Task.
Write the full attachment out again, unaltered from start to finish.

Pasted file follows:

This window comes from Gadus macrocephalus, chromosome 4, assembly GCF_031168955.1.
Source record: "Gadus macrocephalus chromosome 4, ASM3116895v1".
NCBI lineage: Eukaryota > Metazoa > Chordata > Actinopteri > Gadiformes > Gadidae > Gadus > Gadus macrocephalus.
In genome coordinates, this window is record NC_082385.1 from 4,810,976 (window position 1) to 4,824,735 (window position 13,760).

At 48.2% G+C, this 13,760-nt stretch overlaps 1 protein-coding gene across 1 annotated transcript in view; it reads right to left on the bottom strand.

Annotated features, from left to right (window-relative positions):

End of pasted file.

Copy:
This window comes from Gadus macrocephalus, chromosome 4, assembly GCF_031168955.1.
Source record: "Gadus macrocephalus chromosome 4, ASM3116895v1".
NCBI lineage: Eukaryota > Metazoa > Chordata > Actinopteri > Gadiformes > Gadidae > Gadus > Gadus macrocephalus.
In genome coordinates, this window is record NC_082385.1 from 4,810,976 (window position 1) to 4,824,735 (window position 13,760).

At 48.2% G+C, this 13,760-nt stretch overlaps 1 protein-coding gene across 1 annotated transcript in view; it reads right to left on the bottom strand.

Annotated features, from left to right (window-relative positions):